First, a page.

Tyler Jorgenson

One Entrepreneur's Journey To Find Greatness


The Rocking Chair Test – 31 DoBA – Day 10

There’s an important principle I want to share with you, some call it the rocking chair test.  I had forgotten where it was I first heard this but luckily the internet has a much better memory than me.  I’ve learned it both as ‘Future Pacing’ in NLP and ‘The Rocking Chair Test‘ in Anthony Robbins’ NAC.  Robbins has a knack for taking stuff that is a bit science-y and making it easier to understand an apply in real life.

The test is used whenever you are at a cross roads in your life.  It could be any sort of decision from taking a vacation, venturing into a new business, quitting your job or making a new connection.  This is what you do:

Close your eyes.  Imagine yourself, 80 years old and retired, sitting on a rocking chair on the front porch of your home.  In this future state reflect back on your life.  Now imagine if you did NOT take the step you are considering.  Experience the pain you feel, if any?  Now imagine that you DID make the decision you’re considering and were successful.  Experience the pleasure you feel in having made the decision and having been successful.

If you felt pain when you thought back on not moving forward with a decision then it may be something you should do.  If you did not feel pain then you should not worry about the decision too much and you may be better served focusing your time and energy on other things.

Why this matters?  Too many times we stress and worry about decisions when they usually crucial.  If they don’t pass the rocking chair test they don’t deserve your stress.  If they DO pass the rocking chair test that does not give you an excuse to worry.  Instead you now know you should focus on and you don’t have to think about the ‘should I’ part of the equation any longer.

Doing this test is one of the reasons I’m at USC right now and helped in my decision to transition out of real estate.


What Motivates You?

Pain or Pleasure?

A friend of mine has a great post about motivation. His friend is building a mansion in Santa Barbara as a speculative investment and is considering moving in rather than selling, even though the market is hot enough to sell, so that the mansion will motivate him to achieve greater goals. Deyl asked: Do you think there is anything wrong with a material thing like a house being a motivator to work hard and smart? He has received some great responses so far.

What I find interesting about choice is that all of our choices in life come down to our desire to gain pleasure and our need to avoid pain. Think about it. From the very simple decisions in our lives to the most complex those two factors are at the root of our the choice we make.


Ask a woman why she spends hour(s) every morning applying makeup and doing her hair. The answers are likely to be either because doing so makes her feel pretty (pleasure) or because not doing so may garnish some ridicule (pain).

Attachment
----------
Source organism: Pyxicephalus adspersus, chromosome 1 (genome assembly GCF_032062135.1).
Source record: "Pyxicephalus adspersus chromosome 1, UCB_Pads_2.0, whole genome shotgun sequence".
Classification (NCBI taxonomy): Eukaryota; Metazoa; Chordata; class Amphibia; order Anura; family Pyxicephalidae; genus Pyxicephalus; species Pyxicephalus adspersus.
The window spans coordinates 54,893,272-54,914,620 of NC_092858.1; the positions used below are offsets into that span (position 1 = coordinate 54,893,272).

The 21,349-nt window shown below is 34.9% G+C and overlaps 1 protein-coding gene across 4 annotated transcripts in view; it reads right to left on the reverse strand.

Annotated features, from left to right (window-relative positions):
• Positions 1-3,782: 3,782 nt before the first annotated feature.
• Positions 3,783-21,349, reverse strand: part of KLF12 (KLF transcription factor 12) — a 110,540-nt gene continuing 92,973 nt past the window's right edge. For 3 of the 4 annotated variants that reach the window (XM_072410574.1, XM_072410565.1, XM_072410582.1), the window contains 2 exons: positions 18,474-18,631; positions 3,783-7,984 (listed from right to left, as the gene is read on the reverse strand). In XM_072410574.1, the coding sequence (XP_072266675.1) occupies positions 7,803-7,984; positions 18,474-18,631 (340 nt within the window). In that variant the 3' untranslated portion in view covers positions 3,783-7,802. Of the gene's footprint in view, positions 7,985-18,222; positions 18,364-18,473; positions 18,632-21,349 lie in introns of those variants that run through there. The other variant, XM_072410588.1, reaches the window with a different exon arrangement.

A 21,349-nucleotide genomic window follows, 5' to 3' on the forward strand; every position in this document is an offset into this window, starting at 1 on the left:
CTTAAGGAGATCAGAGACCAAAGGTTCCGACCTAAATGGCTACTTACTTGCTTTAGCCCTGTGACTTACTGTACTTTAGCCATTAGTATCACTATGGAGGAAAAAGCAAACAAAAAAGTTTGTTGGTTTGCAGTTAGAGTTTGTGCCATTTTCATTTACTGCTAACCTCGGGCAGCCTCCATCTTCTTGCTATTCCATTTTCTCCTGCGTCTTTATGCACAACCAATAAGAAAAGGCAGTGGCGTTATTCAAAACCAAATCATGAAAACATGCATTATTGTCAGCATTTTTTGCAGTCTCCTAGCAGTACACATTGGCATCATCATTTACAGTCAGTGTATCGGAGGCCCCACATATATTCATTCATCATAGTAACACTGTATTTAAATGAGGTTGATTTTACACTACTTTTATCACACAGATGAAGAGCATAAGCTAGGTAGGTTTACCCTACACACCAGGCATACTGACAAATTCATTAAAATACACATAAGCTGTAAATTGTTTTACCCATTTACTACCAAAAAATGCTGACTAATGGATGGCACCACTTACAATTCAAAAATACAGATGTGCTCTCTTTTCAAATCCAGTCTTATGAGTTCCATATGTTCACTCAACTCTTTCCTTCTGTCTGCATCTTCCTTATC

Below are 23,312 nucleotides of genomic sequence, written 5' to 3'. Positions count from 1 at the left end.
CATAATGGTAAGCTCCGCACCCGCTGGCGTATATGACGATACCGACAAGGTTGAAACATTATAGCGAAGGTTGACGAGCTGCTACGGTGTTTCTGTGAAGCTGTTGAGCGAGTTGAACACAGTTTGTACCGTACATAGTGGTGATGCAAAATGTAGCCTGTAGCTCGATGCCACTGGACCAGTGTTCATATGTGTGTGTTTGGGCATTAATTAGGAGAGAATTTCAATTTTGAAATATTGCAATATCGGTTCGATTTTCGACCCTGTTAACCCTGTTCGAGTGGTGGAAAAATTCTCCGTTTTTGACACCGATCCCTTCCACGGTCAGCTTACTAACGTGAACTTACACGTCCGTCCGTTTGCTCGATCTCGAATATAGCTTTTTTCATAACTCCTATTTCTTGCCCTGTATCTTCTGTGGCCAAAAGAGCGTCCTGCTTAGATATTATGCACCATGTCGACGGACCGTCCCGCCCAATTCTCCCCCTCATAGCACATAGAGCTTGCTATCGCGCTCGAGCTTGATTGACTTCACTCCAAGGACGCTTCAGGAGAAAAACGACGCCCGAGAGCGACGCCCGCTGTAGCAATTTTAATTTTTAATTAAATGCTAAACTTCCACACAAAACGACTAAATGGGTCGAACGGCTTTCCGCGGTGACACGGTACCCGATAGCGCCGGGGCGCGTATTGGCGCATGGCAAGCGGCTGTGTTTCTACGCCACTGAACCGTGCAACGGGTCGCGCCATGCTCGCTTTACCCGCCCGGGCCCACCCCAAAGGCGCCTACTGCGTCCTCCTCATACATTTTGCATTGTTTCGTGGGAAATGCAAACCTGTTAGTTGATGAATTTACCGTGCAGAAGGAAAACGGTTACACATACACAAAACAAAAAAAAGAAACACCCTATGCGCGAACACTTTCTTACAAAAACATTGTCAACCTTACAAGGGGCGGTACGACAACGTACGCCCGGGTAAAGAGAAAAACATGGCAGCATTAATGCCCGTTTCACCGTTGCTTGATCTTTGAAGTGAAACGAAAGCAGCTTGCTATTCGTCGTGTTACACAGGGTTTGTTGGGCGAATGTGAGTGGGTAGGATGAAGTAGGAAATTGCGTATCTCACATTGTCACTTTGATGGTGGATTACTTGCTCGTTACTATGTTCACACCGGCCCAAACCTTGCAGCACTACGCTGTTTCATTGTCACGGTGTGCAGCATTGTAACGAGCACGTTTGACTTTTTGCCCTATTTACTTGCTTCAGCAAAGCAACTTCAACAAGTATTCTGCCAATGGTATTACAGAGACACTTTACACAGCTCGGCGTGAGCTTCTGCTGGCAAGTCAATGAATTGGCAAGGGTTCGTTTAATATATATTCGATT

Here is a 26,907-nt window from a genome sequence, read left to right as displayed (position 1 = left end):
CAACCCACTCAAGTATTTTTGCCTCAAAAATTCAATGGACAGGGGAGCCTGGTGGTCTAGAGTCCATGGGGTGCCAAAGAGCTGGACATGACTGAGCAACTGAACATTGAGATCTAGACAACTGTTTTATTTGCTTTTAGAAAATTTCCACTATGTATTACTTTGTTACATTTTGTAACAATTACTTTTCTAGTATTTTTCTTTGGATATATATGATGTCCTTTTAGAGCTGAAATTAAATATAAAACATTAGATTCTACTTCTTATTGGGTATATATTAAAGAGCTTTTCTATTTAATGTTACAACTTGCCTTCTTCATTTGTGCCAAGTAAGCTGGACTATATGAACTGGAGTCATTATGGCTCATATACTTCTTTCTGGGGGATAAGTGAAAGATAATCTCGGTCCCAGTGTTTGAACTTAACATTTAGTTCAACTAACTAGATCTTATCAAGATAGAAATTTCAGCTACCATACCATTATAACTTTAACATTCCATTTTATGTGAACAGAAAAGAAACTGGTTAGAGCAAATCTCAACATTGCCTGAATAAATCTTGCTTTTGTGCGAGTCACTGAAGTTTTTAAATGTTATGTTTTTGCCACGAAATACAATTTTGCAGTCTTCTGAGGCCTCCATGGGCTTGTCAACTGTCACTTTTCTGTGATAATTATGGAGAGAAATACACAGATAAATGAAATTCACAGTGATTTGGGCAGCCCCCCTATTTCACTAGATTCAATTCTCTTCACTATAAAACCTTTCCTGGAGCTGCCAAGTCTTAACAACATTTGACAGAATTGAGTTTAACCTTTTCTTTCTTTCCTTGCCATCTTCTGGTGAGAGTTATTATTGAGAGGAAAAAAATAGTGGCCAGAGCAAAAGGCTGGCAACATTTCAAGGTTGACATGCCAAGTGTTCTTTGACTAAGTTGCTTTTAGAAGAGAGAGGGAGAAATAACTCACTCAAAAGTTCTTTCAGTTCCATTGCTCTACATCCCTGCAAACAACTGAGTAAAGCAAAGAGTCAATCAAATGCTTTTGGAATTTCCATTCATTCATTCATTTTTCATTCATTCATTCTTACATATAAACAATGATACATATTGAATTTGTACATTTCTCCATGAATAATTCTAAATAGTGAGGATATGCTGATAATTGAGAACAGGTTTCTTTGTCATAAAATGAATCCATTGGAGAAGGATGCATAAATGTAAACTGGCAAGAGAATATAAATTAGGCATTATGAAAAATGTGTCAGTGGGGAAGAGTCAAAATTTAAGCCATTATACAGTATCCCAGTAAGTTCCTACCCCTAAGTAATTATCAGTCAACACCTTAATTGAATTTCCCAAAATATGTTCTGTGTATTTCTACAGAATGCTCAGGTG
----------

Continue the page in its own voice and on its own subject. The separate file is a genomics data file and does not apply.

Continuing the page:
You can go through any choice and break it down to these two factors. When the light turns red you stop to avoid pain. Even if you are certain no cars are coming you don’t want the pain of having to pay for a ticket and the serious agony of sitting in traffic school. If you give to charity, what is your motivating factor? Is it because you want the pleasure of helping somebody? Do you not want the pain of higher taxes and want the pleasure of a nice write off?

Understanding these two principals is helping me understand what drives me and what influence the decisions I make. I am currently in the middle of a few real estate deals that are generating a bit of stress, but the idea of the payout and the pleasure it will bring motivates me to make the deals work.

Just because we are driven by pleasure and pain doesn’t make us bad people. If the things that we associate pleasure to are being able to contribute back to society then that’s a good thing. If you get pleasure from knowing that you are providing for your family, creating employment, promoting commerce, etc then building a nice house for you and your (6) kids is a great thing. Especially if it’s going to motivate you to take on more ventures that are likely to continue the cycle even more. So, Deyls’ friend, build on and love your home. Enjoy the pleasure that comes from the sense of accomplishment and knowing that you are living in something that you envisioned from a bare lot and a bunch of sticks.

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Ben Affleck and Matt Damon – Hypnosis

I am a big fan of eliminating vices out of our lives. It was great to see articles pop up about Ben Affleck telling Oprah that he had finally quit smoking. An interesting part of all of this is that both he and Matt Damon used hypnosis to help them quit. Affleck mentions that the “guy just sat there and told me nicotine is poison.” Hypnosis allows us to change our neuro associations more rapidly, and so under hypnosis Ben was able to make the changes to his mental perspectives on smoking. What vice in your life could you cut out simply by thinking of it as a painful and negative experience and associating greater pleasure to abstaining? If you’d like more information on how to make changes rapidly, let me know and I’ll post more on the topics of NLP and Hypnosis.

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